Saturday, 30 June 2012

Church members say they back their leaders

Giving an example, Associate Professor Mak Yuen Teen of the National University of Singapore Business School, said: ‘If I man a till, and I decided to take the money in the till to spend on myself, and the next day I put back the money, it is still criminal breach of trust.’

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Guanyu 道 said...

Church members say they back their leaders

By NG KAI LING and BRYNA SIM
30 June 2012

While five City Harvest Church leaders have been charged with criminal breach of trust (CBT) as an agent, many of the congregants interviewed appear to be supportive of them.

On Wednesday, founding pastor Kong Hee and four others were charged with conspiracy to commit CBT as an agent under section 409.

Court documents state that $26.6 million was allegedly used to cover up an initial $24 million which they had taken from the church’s building fund and put into sham investments.

These investments in turn were alleged to have been used to finance the music career of Kong’s wife, pop-star Ho Yeow Sun.

According to the Penal Code, CBT happens when a person, entrusted with a certain property, purposefully and dishonestly failed to carry out what was expected of him.

Giving an example, Associate Professor Mak Yuen Teen of the National University of Singapore Business School, said: ‘If I man a till, and I decided to take the money in the till to spend on myself, and the next day I put back the money, it is still criminal breach of trust.’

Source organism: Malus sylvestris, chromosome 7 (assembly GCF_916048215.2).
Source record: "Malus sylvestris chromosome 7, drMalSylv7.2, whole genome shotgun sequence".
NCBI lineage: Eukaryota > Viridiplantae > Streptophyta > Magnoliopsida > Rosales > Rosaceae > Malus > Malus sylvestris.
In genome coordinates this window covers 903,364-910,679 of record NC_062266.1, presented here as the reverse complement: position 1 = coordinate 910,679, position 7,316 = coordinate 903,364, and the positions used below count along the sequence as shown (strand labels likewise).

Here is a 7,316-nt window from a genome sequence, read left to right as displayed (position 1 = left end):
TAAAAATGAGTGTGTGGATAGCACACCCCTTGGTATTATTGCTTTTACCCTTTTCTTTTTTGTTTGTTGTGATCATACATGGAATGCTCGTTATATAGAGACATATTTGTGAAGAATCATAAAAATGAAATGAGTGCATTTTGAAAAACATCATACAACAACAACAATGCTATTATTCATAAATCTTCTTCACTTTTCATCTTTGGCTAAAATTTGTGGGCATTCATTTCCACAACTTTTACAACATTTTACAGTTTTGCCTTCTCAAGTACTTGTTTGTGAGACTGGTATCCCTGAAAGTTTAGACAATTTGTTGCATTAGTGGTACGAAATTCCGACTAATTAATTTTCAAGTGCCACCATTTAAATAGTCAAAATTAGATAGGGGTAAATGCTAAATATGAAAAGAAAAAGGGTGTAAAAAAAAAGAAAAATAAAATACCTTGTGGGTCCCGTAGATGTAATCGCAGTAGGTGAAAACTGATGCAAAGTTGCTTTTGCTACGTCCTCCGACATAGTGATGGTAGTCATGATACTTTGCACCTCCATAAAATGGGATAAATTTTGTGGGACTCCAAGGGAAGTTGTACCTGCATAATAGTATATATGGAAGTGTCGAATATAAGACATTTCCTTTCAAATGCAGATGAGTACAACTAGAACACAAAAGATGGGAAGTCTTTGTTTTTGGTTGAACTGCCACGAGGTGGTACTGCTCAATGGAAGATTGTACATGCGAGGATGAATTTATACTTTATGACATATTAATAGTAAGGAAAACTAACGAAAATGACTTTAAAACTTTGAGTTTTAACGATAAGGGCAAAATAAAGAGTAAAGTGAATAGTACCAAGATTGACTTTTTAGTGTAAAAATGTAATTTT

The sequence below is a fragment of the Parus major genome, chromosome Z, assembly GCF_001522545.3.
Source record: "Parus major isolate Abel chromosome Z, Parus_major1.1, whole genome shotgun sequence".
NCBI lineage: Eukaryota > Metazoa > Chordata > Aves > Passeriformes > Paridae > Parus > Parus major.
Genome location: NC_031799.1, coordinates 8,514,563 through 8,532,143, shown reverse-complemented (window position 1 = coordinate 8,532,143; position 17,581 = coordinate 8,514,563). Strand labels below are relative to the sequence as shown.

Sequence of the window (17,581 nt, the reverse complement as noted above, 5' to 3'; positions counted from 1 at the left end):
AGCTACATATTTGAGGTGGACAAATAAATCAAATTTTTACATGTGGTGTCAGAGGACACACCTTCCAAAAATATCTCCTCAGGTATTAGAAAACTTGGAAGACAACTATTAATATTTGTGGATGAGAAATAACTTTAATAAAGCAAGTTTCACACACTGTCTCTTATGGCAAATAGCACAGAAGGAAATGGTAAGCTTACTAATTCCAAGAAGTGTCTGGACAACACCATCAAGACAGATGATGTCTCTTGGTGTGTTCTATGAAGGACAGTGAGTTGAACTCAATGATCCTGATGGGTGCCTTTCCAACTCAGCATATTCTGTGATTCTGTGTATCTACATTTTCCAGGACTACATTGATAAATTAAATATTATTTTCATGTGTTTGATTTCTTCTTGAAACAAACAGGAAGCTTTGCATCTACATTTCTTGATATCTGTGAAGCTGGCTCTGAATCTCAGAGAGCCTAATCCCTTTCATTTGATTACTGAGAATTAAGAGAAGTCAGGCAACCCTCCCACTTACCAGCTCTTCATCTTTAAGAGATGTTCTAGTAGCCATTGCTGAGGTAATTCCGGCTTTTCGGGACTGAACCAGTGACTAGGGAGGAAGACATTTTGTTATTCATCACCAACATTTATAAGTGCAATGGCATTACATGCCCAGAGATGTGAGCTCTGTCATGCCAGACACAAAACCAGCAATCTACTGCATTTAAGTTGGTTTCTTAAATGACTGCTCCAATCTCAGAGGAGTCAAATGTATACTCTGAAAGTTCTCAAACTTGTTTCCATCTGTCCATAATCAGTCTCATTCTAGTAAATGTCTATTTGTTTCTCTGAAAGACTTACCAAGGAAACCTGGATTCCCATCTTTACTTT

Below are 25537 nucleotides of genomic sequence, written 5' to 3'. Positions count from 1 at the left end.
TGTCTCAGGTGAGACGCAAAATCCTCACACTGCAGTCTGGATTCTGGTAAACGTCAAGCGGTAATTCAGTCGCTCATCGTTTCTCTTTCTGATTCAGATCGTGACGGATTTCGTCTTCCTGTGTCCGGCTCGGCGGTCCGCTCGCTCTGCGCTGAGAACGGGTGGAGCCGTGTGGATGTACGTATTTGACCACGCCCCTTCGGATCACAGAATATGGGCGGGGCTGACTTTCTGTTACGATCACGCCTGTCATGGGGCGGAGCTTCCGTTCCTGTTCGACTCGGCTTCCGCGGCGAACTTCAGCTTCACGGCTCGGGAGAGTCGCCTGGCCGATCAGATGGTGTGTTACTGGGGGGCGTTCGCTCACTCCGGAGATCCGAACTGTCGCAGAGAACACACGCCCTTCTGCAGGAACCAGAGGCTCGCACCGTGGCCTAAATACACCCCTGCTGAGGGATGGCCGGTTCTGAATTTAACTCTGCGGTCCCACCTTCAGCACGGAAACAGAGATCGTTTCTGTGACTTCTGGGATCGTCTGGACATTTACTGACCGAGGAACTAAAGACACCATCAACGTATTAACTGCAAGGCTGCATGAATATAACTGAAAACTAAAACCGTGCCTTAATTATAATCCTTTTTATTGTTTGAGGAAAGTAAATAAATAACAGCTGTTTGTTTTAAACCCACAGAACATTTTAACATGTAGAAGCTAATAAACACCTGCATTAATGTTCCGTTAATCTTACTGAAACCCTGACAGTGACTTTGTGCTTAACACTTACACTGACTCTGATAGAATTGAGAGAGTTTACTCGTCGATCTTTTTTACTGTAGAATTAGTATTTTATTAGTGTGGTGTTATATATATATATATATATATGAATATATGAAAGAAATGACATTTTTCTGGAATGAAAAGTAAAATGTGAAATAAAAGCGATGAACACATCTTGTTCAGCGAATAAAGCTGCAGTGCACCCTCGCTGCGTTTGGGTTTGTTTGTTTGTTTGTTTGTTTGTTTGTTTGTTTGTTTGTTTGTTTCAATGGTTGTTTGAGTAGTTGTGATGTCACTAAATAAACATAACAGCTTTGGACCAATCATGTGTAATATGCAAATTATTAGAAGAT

But even before the case goes to trial, some congregants have stated online and elsewhere that they have no problem with the use of church funds to finance Ms Ho’s music career.

They said it was the church’s intention to reach a wider audience through her music.

Said marketing specialist Charlene Sng, 26: ‘When I gave, I believed I was sowing in God’s kingdom and I trust the pastors to use the money in whatever way it should be used.’

Lawyers, however, pointed out that the issues before the court have nothing to do with whether or not the congregants mind how the church used their money, but whether they had been properly informed of what the money collected was for, and how it would be used.

A lawyer said that it is for the prosecution to prove that the five accused had actively misled church members to think that the money was going to be used on the church but was instead spent elsewhere.

She explained that if proven that the money was not used as it was intended, a crime had been committed.